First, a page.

Upstate News

August 22, 2002
Darryl Geddes 315 464-4828

University Hospital now performs laparoscopic kidney removal

University Hospital is now using a new less invasive approach–hand-assisted laparoscopic nephrectomy–to remove a kidney from a living donor for transplantation. The new laparoscopic procedure enables surgeons to remove a kidney through a small incision, resulting in less pain and a faster, fuller recovery for donors. University is one of only a handful of hospitals in the state–and the only one in Central New York–to offer this procedure.

The technique, transplant officials say, has the potential to increase the number of people interested in becoming a kidney donor. “As this procedure becomes more and more available, we could see greater access to transplantation and a life free from dialysis for people in need of a new kidney,” said Dilip Kittur, M.D., a transplant surgeon and director of transplant services at University Hospital.

Laparoscopic nephrectomy is performed using a laparoscope and video technology. This instrument allows for three incisions, each approximately 1/2 inch in length. The tiny laparoscopic instruments are used to cut the kidney away from surrounding tissue. A final incision of approximately three inches is made near the navel through which the kidney is extracted. The procedure lasts about two and a half hours. A hospital stay of two to three days is usually necessary before the patient is discharged. Donors can return to work or resume their normal activity within two to four weeks, according to doctors.

“This procedure is extremely patient-friendly,” said Kittur. “It’s less invasive, causes less pain and does not require a lengthy hospital stay. And it is just as safe as traditional nephrectomy.”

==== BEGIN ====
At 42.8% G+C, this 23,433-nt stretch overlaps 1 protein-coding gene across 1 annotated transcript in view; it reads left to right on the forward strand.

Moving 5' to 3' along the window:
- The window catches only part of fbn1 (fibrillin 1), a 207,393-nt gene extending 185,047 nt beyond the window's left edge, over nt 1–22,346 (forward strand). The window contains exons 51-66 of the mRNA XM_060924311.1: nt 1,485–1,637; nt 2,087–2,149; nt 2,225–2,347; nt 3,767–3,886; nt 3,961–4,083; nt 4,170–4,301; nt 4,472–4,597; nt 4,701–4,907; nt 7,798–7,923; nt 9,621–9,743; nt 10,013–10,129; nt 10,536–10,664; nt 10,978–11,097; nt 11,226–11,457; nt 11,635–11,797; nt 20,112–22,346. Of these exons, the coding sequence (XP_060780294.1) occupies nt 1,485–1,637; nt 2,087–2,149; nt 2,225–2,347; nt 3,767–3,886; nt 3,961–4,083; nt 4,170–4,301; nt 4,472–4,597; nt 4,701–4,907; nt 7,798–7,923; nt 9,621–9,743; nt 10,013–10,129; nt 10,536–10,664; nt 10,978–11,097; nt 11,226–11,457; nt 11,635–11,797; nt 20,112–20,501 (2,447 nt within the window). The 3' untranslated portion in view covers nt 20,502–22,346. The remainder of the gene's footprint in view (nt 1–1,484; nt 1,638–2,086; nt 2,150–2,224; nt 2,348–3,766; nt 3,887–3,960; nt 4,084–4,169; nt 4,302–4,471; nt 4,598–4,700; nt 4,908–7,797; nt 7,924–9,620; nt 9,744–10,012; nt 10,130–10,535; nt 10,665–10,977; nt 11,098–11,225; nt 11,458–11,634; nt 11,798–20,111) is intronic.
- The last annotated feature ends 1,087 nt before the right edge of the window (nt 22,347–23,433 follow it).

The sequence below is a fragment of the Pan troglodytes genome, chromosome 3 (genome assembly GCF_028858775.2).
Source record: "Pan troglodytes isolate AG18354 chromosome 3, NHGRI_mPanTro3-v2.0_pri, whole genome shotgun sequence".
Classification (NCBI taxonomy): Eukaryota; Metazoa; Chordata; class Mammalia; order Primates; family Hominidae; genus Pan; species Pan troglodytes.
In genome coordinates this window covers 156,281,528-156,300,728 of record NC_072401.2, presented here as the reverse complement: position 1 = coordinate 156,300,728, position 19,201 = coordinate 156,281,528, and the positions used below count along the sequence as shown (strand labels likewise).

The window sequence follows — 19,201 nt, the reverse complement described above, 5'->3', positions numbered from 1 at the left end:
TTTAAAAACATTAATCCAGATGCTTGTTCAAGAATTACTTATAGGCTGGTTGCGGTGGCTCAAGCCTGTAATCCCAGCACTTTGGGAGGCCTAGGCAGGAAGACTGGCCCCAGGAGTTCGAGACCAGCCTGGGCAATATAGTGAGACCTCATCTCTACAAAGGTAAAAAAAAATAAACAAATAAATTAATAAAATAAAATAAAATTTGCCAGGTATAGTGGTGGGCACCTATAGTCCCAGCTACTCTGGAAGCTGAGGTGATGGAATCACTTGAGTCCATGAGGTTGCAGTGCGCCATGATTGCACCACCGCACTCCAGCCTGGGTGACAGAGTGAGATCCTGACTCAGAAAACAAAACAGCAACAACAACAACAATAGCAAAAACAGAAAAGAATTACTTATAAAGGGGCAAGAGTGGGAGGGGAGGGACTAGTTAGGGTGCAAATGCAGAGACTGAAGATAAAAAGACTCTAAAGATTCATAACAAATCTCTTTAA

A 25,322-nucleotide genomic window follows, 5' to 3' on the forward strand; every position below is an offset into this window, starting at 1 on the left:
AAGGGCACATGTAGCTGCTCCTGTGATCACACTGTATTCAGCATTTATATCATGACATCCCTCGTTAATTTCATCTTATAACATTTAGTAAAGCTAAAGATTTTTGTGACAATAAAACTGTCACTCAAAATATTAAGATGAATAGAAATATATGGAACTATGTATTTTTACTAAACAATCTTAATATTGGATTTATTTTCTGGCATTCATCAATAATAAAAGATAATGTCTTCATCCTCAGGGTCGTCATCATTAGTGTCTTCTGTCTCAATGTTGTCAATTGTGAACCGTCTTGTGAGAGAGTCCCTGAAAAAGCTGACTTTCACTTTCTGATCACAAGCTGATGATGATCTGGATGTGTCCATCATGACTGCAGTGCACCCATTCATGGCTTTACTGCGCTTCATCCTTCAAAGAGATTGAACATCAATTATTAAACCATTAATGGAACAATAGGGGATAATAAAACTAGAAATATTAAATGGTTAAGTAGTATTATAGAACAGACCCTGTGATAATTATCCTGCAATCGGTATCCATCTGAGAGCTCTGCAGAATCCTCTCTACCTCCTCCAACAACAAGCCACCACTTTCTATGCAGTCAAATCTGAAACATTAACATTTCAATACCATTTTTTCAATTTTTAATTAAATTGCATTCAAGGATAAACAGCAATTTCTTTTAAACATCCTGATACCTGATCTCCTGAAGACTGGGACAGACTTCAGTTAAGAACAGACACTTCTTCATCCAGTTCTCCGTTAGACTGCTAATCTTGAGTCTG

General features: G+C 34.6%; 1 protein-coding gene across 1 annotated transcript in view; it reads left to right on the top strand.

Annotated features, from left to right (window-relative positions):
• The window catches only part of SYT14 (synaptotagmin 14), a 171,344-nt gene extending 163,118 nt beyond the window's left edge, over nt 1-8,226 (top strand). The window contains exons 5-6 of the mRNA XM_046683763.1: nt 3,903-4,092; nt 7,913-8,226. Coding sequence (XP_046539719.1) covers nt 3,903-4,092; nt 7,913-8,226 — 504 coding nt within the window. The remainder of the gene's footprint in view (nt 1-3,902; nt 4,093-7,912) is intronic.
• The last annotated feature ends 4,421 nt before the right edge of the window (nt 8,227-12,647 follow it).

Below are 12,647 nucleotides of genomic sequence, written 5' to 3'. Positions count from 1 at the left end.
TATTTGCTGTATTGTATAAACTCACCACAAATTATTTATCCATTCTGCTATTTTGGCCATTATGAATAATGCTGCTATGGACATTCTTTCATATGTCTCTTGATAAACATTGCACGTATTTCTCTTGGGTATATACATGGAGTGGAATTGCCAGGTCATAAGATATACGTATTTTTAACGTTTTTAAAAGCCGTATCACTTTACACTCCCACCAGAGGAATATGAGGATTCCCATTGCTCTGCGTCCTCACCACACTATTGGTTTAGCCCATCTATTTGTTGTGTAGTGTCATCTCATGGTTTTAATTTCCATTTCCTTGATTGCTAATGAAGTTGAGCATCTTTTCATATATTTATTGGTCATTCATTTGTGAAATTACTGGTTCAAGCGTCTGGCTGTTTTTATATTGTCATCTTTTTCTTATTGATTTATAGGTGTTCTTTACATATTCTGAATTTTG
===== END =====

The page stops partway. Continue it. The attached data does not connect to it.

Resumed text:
Conventional kidney removal–open nephrectomy–requires a 12 to 14-inch incision and removal of part of the rib to extract the kidney. “This procedure usually results in a prolonged hospital stay, a significant amount of postoperative pain and a recovery that can last up to eight weeks,” Kittur said.

The use of laparoscopic nephrectomy has been shown to increase in the number of donors. Studies from different transplant centers where laparoscopic nephrectomies are performed show a dramatic increase in kidney transplants from living donors. At the University of Maryland Medical Center 40 percent of the kidney transplants today come from living donors, compared to 25 percent four years ago, before the center began performing laparoscopic nephrectomies.

“The decision to donate a kidney is a very personal one and many factors go into reaching that decision, but the fact that we now offer a much less invasive procedure for kidney removal, may sway some individuals in becoming donors,” Kittur said. “We’ve seen this to be the case in other areas of the country.”

For more information on becoming a donor, contact University Hospital Transplant Program at 315-464-5413.

Editor’s Note: If you would like graphics to accompany your coverage of this item, please contact Darryl Geddes at 315-464-4828. Graphics can be sent to you electronically for use in your publication.

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